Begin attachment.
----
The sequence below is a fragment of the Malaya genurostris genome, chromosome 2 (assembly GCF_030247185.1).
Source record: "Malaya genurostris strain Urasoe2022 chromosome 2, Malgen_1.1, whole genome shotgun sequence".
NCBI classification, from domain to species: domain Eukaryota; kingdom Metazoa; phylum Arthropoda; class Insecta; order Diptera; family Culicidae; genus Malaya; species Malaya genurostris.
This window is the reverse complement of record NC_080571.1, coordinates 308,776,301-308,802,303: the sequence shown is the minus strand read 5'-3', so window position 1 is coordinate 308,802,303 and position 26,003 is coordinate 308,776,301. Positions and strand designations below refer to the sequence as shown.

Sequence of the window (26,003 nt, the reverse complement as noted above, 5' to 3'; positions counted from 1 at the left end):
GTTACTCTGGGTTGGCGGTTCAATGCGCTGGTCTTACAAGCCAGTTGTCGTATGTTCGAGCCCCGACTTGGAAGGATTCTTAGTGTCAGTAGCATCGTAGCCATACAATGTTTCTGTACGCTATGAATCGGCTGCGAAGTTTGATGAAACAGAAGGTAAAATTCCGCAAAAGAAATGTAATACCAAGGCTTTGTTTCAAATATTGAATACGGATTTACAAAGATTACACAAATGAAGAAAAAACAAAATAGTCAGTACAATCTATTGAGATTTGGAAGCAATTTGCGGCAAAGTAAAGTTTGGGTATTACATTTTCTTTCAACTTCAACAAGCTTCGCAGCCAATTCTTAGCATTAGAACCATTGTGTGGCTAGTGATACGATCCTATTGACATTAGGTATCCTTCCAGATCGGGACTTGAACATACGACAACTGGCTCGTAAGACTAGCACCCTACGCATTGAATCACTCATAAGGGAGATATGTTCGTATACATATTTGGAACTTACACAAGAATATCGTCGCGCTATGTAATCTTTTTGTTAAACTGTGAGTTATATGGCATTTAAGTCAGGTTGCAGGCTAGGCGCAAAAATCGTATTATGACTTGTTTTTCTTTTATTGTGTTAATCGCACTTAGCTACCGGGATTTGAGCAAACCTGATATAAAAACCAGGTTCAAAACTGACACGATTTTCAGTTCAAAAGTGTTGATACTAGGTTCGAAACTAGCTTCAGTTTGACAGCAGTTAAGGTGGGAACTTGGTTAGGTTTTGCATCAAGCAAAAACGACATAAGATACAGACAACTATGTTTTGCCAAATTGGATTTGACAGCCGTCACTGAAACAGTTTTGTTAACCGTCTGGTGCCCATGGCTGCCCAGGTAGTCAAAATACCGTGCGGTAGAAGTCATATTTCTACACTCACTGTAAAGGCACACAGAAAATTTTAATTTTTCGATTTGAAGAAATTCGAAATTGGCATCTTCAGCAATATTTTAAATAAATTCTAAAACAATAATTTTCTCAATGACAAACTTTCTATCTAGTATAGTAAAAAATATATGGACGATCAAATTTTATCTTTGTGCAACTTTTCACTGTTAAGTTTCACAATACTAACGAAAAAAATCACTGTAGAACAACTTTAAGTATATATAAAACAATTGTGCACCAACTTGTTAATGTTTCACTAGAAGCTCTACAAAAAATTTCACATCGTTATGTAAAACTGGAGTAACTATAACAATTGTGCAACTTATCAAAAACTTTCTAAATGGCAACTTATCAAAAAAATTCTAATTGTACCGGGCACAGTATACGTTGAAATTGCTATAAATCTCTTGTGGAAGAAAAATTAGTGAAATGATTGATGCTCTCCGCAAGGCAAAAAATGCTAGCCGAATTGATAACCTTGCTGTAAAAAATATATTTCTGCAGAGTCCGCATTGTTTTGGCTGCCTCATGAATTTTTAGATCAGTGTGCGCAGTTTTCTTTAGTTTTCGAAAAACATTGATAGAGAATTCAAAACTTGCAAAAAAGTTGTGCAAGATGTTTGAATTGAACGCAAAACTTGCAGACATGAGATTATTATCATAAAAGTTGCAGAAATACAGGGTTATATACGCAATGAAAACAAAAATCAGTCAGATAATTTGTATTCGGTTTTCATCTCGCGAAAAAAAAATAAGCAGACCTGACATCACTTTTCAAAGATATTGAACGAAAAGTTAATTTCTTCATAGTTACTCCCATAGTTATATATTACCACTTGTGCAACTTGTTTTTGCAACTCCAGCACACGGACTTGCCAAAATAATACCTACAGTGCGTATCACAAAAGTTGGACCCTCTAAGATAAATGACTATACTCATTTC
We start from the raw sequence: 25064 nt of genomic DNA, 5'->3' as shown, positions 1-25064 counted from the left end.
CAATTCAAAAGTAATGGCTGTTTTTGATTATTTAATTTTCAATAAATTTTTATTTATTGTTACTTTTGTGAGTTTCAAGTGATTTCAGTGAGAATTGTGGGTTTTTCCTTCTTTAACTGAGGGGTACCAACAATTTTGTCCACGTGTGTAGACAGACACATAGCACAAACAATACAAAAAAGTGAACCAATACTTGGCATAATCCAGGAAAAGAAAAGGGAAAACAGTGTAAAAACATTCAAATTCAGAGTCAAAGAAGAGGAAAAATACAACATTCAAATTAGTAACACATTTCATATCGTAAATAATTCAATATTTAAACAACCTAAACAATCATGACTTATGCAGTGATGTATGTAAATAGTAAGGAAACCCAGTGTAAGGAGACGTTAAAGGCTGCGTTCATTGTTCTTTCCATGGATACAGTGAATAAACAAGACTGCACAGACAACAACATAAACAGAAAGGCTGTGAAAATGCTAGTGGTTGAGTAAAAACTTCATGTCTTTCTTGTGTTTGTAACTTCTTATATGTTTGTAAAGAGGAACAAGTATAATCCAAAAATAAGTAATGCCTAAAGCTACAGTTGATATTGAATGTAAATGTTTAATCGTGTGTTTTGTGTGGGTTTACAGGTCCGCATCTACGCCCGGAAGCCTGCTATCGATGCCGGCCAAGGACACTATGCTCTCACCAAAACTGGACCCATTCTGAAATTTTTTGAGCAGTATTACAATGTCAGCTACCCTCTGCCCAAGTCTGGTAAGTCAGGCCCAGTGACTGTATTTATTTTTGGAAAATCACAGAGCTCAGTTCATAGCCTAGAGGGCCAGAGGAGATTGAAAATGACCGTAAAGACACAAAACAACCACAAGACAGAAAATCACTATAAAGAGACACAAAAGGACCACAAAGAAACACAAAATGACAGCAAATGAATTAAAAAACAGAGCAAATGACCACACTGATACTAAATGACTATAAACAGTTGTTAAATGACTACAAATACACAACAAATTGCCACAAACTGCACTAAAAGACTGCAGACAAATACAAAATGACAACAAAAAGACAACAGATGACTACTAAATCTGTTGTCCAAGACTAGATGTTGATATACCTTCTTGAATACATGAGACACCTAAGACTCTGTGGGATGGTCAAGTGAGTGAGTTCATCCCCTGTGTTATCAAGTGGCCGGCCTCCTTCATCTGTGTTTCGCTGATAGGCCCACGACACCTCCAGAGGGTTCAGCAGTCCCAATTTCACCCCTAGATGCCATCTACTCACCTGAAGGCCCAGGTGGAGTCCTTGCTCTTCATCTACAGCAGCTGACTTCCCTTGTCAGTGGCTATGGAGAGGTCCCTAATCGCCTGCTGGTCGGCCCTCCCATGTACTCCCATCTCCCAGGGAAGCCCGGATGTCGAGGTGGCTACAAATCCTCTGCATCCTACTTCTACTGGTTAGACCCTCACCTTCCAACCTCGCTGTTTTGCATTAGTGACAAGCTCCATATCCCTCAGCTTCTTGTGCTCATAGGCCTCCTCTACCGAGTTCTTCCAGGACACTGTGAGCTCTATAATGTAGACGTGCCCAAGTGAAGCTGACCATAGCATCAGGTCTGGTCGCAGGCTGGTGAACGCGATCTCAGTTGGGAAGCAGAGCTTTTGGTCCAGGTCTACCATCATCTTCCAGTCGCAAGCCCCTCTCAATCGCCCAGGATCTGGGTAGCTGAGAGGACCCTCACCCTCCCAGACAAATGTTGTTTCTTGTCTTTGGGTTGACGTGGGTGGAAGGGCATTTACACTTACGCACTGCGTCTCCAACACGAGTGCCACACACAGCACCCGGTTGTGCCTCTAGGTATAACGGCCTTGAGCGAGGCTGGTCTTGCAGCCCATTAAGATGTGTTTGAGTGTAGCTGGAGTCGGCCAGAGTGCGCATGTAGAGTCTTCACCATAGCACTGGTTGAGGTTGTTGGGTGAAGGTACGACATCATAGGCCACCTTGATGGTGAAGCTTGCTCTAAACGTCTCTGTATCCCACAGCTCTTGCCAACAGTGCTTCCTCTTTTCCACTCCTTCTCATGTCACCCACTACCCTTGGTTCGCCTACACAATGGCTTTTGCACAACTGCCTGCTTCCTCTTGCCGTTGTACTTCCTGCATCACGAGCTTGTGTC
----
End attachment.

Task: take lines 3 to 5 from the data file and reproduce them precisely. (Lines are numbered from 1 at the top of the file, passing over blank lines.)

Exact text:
NCBI classification, from domain to species: domain Eukaryota; kingdom Metazoa; phylum Arthropoda; class Insecta; order Diptera; family Culicidae; genus Malaya; species Malaya genurostris.
This window is the reverse complement of record NC_080571.1, coordinates 308,776,301-308,802,303: the sequence shown is the minus strand read 5'-3', so window position 1 is coordinate 308,802,303 and position 26,003 is coordinate 308,776,301. Positions and strand designations below refer to the sequence as shown.

Sequence of the window (26,003 nt, the reverse complement as noted above, 5' to 3'; positions counted from 1 at the left end):